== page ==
Month: July 2009

Goodbye Yahoo Search, Hello Bing!

By Dave Haygarth   July 30, 2009  
Astute web users (or perhaps those not glued to Google!) may have noticed Microsoft Live Search changing to Bing back in June 09: a much more solid and accurate search offering from Microsoft and a step forward in their ongoing battle against Google (hey, we're #4 and #7 for "recruitment website design" so we like it! :-) ) You may recall Microsoft courting Yahoo last year only to be rebuffed. Yesterday (July 29) Microsoft inked a deal with Yahoo to provide Bing as the search engine for Yahoo sites. Essentially, this means we now have 2 major search engines: Google and Bing. Only time will tell whether Google will lose any marketshare to this new joint offering. We'll be keeping a close eye on our analytics to see how this plays out. This could be seen as the end of an era - "Web 1.0" if you like. Yahoo was the original start point for many web surfers, starting out as a directory of all known web pages and morphing into a search engine. Will it ultimately be swallowed up by Microsoft now that its founder Jerry Yang has less control? Only time will tell, but I for one would not be surprised. Microsoft clearly has Google's search and online apps in its sights just as Google is gunning for a share of Microsoft's desktop market with Google Docs/Apps, Chrome, Android and even launching its own operating system to compete head on with Microsoft Windows. Owning Yahoo would increase Microsoft's search footprint: an area totally dominated by Google. Microsoft has also recently announced free online versions of Office Word, Excel etc. to compete directly with Google Docs/Apps. Competition is healthy and I think Google are a bit too powerful online right now (just as Microsoft are offline). Interesting times ahead! Read more on the BBC website

UK Traffic to Twitter increased 22-fold in last 12 months – 30th biggest source of traffic to other sites

By Dave Haygarth   July 28, 2009  
According to Hitwise, "the leader in online competitive intelligence", traffic to has grown by a massive 22 times in the last 12 months, with 93% of that growth occurring in 2009. This is amazing growth for such a new site and to be applauded. Interestingly, for web marketeers, Twitter is now the 30th biggest source of traffic to sites - driven by people posting links in their tweets (Twitter messages). We are seeing a lot of traffic to our sites from Twitter and strongly recommend including it in the online marketing mix. In the recruitment sector we have been feeding our recruitment clients jobs to Twitter both by using RSS feeds built into our FXRecruiter e-recruitment website system and also by sending XML feeds to Workhound who use them in their TwitterJobSearch site. If you are a recruiter and are interested in feeding your jobs to Twitter and also to the other job search engines (including Indeed, Trovit, SimplyHired) then get in touch!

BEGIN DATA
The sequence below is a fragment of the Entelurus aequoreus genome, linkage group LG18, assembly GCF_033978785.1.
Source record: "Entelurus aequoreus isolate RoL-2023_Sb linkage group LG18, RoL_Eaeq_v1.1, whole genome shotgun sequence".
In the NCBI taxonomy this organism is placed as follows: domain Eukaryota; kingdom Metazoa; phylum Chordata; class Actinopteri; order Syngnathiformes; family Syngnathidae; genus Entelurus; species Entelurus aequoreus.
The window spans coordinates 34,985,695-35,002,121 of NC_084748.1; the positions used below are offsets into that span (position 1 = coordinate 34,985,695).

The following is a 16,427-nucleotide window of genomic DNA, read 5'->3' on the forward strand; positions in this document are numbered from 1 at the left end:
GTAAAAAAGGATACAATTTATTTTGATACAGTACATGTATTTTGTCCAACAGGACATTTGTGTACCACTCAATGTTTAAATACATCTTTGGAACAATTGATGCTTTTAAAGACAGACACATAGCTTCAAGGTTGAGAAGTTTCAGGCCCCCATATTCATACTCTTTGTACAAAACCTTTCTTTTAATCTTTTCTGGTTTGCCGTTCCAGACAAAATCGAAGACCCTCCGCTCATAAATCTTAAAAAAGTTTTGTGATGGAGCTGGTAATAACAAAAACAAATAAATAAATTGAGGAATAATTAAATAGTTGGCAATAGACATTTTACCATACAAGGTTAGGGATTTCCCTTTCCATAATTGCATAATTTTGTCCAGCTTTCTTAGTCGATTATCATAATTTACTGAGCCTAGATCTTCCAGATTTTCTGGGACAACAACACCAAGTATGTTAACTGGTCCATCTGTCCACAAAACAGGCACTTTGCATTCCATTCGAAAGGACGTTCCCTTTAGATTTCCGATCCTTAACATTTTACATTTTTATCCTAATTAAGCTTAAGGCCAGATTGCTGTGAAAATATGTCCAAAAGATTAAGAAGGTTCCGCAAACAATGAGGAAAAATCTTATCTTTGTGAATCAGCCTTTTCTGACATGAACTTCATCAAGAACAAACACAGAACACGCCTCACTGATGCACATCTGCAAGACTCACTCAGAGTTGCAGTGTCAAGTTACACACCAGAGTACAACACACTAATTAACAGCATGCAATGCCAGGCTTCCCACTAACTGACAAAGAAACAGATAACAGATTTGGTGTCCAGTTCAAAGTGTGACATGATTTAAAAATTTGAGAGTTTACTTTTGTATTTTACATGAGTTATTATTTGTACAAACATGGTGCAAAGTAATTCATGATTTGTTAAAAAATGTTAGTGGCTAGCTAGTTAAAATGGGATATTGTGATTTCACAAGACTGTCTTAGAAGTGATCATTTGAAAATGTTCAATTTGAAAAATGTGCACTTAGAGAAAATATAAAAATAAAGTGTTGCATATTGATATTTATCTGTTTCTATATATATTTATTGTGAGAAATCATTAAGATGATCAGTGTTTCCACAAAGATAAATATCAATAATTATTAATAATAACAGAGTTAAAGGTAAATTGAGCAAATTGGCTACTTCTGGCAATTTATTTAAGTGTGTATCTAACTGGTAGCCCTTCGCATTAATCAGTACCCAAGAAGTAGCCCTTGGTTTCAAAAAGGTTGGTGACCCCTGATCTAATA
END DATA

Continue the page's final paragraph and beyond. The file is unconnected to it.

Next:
Google Re-think the Operating System

By Dave Haygarth   July 8, 2009  
With many of us spending an increasing amount of our work lives "in the cloud" using web sites that actually do stuff - or "web applications" as they have become known (think Hotmail, Gmail, Facebook, LinkedIn, etc) it was inevitable that the operating systems we know and love/hate (Mac OS, Windows) would become less and less important. I've said it before, that once software developers can really control their software, reduced costs come through having total control over updates and distribution, and, more importantly software piracy: software becomes a utility, just like water, gas and electricity: centrally controlled with metered usage or subscription payments. Well, as has been expected for a while, Google have made their move: squaring up to the dominant Microsoft and Apple, and typical of Google "re-thinking the OS". However, as with most Google stuff it's free and funding will be coming to them via web advertising: the web is the platform; the OS is just the "chrome" around the edges (hence the name) and will be minimal. Based on their recently launched browser, Chrome, and leveraging the ever-developing Linux system, coupled with their ever-growing list of web applications (Google Mail, Google Docs, Google Calendar) they are pitching this first at the cheap and cheerful Netbook market. Knowing Google, they won't get it right first time, maybe not even second, third or fourth. But perhaps they will nibble away and erode the markets dominated by a few key players, just like they have with Google Mail (against Hosted MS Exchange) and are attempting to also do with Android (against Windows Mobile and iPhone) More here: Official Google Announcement Lifehacker Wired Gizmodo

New Business Models: Interview with Wired’s Chris Anderson

By Dave Haygarth   July 6, 2009  
Chris Anderson of Wired magazine coined the term "the long tail" to describe the Amazon-like business model where every possible niche product is available - due mainly to the rise of the Web. More recently he has been discussing "freemium" business models - where companies offer a free product and look to turn a proportion of their customers into paying customers (Flickr for example) Interesting interview which gives some high-level explanations to his thoughts...